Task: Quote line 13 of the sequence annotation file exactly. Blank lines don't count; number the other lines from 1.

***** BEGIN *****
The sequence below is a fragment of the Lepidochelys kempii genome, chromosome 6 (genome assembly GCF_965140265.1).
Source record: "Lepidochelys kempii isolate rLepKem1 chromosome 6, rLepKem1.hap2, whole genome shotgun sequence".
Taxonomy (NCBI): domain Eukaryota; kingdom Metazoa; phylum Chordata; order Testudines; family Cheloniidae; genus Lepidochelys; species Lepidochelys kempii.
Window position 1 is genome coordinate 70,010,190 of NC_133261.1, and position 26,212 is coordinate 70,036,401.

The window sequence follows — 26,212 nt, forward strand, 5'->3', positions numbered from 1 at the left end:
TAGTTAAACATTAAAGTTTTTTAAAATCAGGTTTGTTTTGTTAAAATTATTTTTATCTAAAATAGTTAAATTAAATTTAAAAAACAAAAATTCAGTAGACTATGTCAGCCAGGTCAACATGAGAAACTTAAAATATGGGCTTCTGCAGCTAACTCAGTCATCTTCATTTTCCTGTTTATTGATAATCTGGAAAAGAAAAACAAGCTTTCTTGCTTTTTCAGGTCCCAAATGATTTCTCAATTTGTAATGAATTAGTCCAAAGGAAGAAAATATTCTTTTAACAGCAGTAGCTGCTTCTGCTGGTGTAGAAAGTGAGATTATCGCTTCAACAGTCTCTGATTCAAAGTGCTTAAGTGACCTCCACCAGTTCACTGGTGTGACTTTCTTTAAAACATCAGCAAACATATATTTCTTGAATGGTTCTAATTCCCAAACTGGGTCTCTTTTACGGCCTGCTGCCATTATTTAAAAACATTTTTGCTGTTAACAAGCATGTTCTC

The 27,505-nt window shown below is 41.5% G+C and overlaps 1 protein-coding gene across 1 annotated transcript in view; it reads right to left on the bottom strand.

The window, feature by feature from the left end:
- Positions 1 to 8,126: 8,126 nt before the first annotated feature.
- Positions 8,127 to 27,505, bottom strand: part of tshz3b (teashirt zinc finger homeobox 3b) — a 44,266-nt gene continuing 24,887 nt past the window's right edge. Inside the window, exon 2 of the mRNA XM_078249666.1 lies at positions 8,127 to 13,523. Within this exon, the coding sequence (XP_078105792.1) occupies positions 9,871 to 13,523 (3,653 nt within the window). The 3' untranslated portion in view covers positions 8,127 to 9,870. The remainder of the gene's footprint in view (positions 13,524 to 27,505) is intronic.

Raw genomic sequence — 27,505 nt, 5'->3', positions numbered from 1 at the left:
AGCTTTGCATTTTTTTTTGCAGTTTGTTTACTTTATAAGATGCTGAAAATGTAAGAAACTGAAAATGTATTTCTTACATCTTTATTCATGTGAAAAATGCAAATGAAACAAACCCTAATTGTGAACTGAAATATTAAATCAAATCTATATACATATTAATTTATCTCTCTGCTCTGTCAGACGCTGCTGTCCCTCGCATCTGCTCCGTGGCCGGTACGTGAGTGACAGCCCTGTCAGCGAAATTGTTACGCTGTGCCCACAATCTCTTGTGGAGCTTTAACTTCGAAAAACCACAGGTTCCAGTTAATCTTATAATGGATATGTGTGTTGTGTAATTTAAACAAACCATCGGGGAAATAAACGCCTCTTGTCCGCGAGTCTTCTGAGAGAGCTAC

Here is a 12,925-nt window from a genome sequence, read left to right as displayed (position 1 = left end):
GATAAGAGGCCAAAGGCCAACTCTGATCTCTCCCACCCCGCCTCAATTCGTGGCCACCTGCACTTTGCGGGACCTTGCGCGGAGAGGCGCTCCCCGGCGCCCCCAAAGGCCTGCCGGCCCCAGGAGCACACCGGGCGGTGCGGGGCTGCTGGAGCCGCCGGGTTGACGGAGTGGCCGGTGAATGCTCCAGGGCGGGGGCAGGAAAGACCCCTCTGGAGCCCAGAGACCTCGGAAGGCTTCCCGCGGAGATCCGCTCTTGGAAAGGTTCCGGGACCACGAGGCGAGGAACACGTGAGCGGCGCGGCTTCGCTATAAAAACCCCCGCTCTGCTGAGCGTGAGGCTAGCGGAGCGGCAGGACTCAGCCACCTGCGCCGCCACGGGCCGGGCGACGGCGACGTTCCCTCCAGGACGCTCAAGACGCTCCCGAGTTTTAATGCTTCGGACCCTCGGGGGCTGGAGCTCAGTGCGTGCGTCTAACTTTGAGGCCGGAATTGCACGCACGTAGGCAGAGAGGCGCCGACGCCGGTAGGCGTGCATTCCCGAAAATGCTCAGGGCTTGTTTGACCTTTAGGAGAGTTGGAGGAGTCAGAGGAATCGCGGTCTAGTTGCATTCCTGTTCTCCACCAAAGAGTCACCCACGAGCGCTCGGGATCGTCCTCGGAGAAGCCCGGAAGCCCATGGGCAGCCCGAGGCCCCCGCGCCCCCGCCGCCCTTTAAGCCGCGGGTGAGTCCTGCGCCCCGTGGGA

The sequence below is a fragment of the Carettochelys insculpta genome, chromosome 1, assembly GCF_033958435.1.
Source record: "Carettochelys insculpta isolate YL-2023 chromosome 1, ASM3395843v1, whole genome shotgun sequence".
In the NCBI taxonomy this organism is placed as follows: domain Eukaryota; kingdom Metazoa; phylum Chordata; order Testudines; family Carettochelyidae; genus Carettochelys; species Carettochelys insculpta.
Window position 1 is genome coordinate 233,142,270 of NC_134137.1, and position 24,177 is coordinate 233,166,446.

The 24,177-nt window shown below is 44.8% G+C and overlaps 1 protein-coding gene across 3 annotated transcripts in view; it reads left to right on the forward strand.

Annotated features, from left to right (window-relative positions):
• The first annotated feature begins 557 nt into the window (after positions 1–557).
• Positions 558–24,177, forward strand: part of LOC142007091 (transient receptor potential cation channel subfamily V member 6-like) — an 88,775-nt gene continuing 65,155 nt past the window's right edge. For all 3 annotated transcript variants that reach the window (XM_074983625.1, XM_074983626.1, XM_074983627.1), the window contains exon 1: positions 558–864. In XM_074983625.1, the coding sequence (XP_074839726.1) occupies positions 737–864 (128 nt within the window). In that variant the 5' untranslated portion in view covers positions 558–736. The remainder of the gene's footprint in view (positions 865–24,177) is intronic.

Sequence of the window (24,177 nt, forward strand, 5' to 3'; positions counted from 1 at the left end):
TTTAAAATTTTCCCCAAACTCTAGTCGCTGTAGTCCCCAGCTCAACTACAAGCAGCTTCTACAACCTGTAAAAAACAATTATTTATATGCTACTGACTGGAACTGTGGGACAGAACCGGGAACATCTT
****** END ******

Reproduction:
Here is a 12,925-nt window from a genome sequence, read left to right as displayed (position 1 = left end):